Zuckerberg Dismisses Ownership Claim By Ceglia
A suit filed last June claims that at least 50 percent of Facebook is owned by the plaintiff, Paul Ceglia of Wellsville, New York, after he signed a contract with Facebook co-founder Mark Zuckerberg in April 2003 to design a website called “The Face Book” or “The Page Book,” AFP is reporting.
Facebook Co-founder Mark Zuckerberg, in 23-page response to Ceglia’s claims, denounced his suit as a “brazen and outrageous fraud on the court” based on a “doctored contract and fabricated evidence.”
Ceglia’s attorneys have produced copies of emails and a contract purportedly signed by Zuckerberg, who was then a student at Harvard University.
Facebook’s response was clear and forceful, “The purported contract was signed in 2003, yet plaintiff waited until 2010 to file this action — a seven-year delay during which plaintiff remained utterly silent while Facebook grew into one of the world’s best-known companies. Plaintiff has now come out of the woodwork seeking billions in damages.”
“Plaintiff is an inveterate scam artist whose misconduct extends across decades and borders,” Facebook charges.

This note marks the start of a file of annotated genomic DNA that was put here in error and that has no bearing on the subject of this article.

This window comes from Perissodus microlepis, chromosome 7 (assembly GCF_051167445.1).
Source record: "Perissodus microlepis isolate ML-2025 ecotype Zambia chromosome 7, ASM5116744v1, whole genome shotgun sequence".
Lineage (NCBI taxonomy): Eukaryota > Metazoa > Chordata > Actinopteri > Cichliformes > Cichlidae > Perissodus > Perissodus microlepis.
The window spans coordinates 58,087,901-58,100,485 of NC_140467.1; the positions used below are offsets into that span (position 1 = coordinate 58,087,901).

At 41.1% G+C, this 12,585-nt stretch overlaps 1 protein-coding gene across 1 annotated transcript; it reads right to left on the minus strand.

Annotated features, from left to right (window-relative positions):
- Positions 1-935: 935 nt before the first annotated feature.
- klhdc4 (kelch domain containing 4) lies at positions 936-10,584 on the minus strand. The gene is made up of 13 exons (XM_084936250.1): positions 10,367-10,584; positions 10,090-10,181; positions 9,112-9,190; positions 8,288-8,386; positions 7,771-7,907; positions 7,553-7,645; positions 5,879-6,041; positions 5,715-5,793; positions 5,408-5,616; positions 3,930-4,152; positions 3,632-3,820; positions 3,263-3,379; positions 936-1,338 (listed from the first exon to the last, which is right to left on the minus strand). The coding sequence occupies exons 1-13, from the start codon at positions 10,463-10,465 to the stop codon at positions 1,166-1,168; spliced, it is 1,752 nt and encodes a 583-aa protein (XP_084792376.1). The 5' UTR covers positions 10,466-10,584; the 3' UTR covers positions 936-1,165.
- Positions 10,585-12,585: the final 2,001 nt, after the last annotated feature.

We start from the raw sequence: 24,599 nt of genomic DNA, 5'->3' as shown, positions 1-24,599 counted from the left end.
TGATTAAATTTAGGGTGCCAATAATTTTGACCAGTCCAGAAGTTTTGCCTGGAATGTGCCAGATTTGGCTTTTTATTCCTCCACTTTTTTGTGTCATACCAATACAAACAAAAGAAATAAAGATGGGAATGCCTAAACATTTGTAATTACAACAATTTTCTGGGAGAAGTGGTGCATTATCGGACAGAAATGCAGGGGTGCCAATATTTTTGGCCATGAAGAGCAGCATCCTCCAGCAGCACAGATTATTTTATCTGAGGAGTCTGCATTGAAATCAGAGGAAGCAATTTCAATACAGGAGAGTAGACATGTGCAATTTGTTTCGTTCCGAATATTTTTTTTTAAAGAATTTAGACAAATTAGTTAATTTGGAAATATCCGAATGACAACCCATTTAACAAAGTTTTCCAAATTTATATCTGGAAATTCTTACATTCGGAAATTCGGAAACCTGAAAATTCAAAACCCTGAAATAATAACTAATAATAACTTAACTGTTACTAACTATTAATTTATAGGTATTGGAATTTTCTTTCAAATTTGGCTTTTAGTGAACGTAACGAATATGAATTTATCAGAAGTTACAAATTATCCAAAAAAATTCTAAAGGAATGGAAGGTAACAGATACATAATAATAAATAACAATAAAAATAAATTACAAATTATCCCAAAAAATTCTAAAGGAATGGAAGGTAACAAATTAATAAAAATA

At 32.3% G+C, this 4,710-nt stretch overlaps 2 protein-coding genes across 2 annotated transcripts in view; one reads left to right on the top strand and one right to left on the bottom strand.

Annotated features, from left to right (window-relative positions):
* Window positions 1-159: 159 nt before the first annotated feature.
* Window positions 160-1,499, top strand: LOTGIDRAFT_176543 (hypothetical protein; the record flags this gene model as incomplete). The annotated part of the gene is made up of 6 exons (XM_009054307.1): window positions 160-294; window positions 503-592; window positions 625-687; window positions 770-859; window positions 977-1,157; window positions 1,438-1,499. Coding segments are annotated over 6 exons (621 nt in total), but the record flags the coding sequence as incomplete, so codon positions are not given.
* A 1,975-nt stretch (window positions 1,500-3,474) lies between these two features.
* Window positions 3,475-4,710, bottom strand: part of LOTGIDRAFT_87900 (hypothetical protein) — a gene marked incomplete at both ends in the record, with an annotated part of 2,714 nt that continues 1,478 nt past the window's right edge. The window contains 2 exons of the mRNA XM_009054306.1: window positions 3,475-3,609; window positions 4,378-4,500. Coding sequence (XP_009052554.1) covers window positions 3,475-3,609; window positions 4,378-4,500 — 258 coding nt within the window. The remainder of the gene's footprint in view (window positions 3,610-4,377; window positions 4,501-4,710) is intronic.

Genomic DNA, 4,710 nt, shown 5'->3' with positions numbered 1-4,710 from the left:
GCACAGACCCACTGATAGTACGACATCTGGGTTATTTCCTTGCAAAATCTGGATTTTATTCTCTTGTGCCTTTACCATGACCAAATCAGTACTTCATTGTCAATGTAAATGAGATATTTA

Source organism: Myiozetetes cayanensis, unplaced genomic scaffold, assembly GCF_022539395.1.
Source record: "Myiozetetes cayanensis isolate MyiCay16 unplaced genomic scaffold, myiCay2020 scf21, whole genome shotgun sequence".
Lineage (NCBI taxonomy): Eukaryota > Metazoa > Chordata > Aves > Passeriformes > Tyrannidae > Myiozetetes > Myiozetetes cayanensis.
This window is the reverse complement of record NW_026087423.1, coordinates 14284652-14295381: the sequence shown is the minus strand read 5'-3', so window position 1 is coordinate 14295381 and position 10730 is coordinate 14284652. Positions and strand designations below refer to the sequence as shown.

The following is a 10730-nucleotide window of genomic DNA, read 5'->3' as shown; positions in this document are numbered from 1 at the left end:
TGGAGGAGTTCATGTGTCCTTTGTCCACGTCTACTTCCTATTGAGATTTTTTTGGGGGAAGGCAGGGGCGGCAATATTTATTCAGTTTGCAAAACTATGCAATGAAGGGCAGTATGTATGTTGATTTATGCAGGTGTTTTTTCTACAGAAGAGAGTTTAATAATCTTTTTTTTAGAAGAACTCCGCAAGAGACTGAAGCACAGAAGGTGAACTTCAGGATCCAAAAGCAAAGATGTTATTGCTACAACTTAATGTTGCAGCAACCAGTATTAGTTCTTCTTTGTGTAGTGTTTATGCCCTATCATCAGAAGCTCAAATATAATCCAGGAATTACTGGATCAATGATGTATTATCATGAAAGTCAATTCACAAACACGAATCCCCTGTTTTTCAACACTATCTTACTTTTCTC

A wood pellet salesman from Wellsville, New York, Ceglia has contended that he contracted in 2003 for 50 percent of Zuckerberg’s interest in what became Facebook, Reuters reports.
Although held privately, analysts have said Facebook could be worth $70 billion should it go public. Forbes magazine in March estimated Zuckerberg’s net worth at $13.5 billion. Ceglia originally sued last July, saying he had contracted with Zuckerberg for an 84 percent Facebook stake.
This is not the first court action over the origins and ownership of the giant social network. Twin brothers and fellow classmates of Zuckerberg, Cameron and Tyler Winklevoss, are still keeping lawyers busy with their claims of Facebook ownership.
The twin brothers have accused Facebook and Zuckerberg of stealing their idea for the website. The battle between the Winklevoss twins and Zuckerberg was dramatized in the 2010 Oscar-nominated movie “The Social Network”.
On the Net: